The Digital Media Manifesto



C. Schultz


Use case No. 02: Home User



1. Introduction

The purpose of this contribution is to use the methodology proposed in 030701chiariglione01 for the specific use case "Home User" (HU). This document will be based on material contained in emails sent by Chiariglione, Greenhall, Herrick, Jephcott, Marti, Schultz and Sestini.

What is considered in this use case is the Home user.  If all other use cases are considered in isolation with possible differing objectives and requirements being placed on the end-user side, the whole system is bound for failure do to either complexity, which the end-user will reject, or escalated costs for supporting multiple termini in either different devices or the same device, which both the end-user and the manufacturer will reject. 

Note : This use case does not consider the situation where content may be used for creative or professional purposes but also would not preclude the ability to support such use in the home environment.  A separate use case covering the creative/professional use case is suggested.

This contribution is at a very early stage of development. It is hoped that it will stimulate much-needed refinements and, also, contributions on other use cases.

2. Description of the traditional Home-user

For this use case, the following term and definition will be used.  Traditional Media (TM) - Whereas Digital Media, as used here, refers to digital content independent of any physical media or acquisition method used to receive it, Traditional media is fairly tightly bound, in the minds of users and consumers as well as in the minds of many others in the chain of players, with the physical media on which content is distributed.  Consumers generally don't buy a selection/collection of the works by Shakespeare, they buy a book of Shakespeare, similar with LP, Cassette, and even CDs, MDs and DVDs.  In other words, the “ownership” of TM is very much tied to the physical media whereas in DM, it is the use of the content that "defines" it.

With more traditional types of entertainment media, the traditional home user has had a number of possible methods for accessing and interacting with physical media, and contained licensed content that one had purchased or rented.  Although it is important to note that the HU at no time actually owned the content one’s self but instead owned the media on which it was recorded, the HU was rarely restricted as to accessing or interacting with the content.  A couple of notable exceptions were the VHS tape copy protection method and DVDs.

2.1 Traditional functions

Besides the obvious functions of viewing, reading or listening to content, the HU has had a number of other abilities. 

a.      Time shifting broadcast content.

b.      Transporting content from one device in the home to another either inside the home or outside.

c.      Resell content (in the original physical form of the media into which it is "packaged").

d.      Lend content in a relatively unrestricted way.

e.      Transcoding content either for archival or ease of use purposes.  Examples of this are from broadcast to magnetic tape, LP to cassette, CD to MD, CD to MP3, etc.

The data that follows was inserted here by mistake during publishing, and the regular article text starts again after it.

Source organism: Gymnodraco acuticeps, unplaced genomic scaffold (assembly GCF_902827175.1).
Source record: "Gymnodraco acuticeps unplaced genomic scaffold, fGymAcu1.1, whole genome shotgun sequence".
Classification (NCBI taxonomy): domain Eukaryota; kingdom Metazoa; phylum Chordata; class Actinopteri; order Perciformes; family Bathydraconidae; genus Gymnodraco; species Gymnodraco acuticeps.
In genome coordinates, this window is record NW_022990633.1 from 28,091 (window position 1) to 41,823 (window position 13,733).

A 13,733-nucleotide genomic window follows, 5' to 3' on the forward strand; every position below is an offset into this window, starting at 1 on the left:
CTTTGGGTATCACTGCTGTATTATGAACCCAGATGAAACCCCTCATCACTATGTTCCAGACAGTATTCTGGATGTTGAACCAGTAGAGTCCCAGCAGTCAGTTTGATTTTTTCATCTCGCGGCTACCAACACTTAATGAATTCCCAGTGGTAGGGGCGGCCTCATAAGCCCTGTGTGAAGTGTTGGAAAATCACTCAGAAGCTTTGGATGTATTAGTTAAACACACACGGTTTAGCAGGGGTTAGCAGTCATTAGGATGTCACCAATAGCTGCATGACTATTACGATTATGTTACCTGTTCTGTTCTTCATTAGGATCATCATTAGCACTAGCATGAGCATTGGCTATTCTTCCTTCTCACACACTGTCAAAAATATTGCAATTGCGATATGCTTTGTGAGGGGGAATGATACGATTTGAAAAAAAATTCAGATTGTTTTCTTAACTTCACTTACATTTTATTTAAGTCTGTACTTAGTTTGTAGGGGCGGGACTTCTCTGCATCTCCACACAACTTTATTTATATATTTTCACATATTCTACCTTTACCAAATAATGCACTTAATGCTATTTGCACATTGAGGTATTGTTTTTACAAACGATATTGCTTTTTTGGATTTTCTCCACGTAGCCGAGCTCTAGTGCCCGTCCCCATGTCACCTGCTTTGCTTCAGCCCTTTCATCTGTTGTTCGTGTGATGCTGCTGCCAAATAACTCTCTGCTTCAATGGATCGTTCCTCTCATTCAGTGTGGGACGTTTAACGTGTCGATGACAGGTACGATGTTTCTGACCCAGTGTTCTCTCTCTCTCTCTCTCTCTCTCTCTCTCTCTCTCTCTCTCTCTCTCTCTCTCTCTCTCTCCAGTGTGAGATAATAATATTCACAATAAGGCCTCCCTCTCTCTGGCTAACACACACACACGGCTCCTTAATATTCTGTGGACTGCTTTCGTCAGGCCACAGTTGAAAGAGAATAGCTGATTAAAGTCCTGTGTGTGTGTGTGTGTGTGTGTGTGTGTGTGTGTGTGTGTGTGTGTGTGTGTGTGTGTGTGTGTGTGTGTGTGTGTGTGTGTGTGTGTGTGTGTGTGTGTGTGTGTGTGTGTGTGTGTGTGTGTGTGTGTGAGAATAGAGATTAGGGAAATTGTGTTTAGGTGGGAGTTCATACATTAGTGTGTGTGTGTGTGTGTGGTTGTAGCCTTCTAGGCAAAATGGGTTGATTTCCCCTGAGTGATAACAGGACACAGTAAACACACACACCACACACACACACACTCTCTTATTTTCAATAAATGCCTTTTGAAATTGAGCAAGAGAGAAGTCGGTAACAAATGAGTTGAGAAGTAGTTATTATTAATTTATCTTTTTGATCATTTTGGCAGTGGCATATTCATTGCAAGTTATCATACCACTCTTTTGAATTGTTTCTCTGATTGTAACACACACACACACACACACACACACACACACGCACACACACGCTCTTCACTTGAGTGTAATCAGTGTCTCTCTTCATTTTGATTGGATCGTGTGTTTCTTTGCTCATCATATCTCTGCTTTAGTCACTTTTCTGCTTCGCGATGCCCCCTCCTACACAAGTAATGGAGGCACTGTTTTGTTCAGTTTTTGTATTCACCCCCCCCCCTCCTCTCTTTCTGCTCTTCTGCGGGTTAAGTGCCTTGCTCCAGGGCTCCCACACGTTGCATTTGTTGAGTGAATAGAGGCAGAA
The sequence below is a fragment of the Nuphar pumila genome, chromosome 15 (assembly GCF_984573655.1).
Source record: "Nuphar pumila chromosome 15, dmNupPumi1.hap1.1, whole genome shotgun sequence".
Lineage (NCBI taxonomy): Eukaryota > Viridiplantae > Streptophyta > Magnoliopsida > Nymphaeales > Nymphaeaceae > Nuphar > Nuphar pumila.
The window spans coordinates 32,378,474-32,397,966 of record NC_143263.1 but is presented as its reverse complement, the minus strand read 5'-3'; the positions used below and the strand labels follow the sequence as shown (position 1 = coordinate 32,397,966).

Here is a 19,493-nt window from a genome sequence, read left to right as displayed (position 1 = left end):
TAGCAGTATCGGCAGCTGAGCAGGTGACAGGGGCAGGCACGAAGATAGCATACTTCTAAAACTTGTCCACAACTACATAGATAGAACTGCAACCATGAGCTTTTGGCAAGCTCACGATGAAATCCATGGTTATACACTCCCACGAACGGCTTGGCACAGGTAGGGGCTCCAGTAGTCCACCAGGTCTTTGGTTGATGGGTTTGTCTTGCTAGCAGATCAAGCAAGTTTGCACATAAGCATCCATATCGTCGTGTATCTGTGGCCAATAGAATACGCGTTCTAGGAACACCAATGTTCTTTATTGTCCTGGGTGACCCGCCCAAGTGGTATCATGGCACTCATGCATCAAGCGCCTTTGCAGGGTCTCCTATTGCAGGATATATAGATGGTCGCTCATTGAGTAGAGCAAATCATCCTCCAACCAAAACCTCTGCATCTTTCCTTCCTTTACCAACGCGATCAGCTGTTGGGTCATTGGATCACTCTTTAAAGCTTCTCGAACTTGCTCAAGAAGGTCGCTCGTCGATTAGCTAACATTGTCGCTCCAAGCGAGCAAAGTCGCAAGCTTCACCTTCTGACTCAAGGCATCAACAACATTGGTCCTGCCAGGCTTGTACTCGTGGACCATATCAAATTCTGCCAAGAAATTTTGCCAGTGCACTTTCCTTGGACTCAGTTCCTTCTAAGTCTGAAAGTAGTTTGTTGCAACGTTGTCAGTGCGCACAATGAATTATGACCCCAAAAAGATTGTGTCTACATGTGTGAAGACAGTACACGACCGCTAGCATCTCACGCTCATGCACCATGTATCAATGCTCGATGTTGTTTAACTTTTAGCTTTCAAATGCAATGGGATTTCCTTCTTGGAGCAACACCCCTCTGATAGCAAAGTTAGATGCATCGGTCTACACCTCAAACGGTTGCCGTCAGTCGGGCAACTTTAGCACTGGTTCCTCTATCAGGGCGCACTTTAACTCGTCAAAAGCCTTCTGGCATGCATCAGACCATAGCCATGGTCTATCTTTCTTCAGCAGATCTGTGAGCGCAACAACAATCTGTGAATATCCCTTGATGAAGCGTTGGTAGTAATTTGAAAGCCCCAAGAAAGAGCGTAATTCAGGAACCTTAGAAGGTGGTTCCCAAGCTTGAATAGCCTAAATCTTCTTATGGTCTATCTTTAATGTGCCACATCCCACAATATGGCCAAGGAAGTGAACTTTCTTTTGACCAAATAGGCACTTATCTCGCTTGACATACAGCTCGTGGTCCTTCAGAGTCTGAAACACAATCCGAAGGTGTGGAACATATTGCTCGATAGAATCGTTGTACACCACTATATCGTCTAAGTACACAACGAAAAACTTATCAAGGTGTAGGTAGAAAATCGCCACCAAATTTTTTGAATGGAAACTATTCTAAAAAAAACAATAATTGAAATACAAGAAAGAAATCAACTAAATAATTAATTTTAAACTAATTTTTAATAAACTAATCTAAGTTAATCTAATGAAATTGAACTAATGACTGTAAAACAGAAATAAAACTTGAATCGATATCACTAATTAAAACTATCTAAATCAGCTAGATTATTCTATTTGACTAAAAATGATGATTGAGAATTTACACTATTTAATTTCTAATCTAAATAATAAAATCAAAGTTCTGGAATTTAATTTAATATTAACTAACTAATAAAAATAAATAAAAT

f.       The ability to play any content of a given type on any device designed to support the specific physical media type

g.      The ability to “reorganize” stored content.

It must be noted that even though these functions were possible, their actual execution was not always simple (e.g. programming a VCR or creating a play list of songs)

As long as the HU did not mass produce and redistribute time shifted or transcoded content, cassettes or tapes etc., the HU could basically do anything desired with either the original media and content purchased or any copies made. 

More recently an HU is able to rip CDs and load the ripped files into an MP3 players.

2.2 Traditional value chain players

The value chain players important for the traditional Home user are

1.      PAs setting the legislative environment in which HUs exist and govern at a high level the rights of copyright holders as well as HUs.

2.       Content creators/right holders

3.      Sources of TM:

a.       Retail outlets

b.      Rentals

c.       Television broadcasters, air, cable

d.      Radio broadcasters, air, cable.

e.       Libraries.

4.      CE and other Manufacturers.

5.      Producers of promotional material (magazines etc.).


2.3 Technologies used in the traditional use case

The technology available to the HU today, as it has always been in the past, is a mixture of new technology and older technology but the same basic devices continue to exist, TV, video recorder, stationary audio equipment, portable audio equipment, computer, etc.

2.4 Legislative framework of the traditional use case

a.      Copyright laws

b.      Blank recordable media surcharges.

c.      The Digital Millenium Copyright Act and related legislation in other territories (particularly relevant vis DVD)

d.      Others?


2.5 Business model of the traditional use case

Business models depend on the way content reaches the home

1.      OTA broadcast

2.      CATV broadcast

3.      Pay TV broadcast

4.      CD/CC/DVD

5.    others?

Study of the relevant business models is not made here because this will (should) be done under each case.


3. Description of the digital use case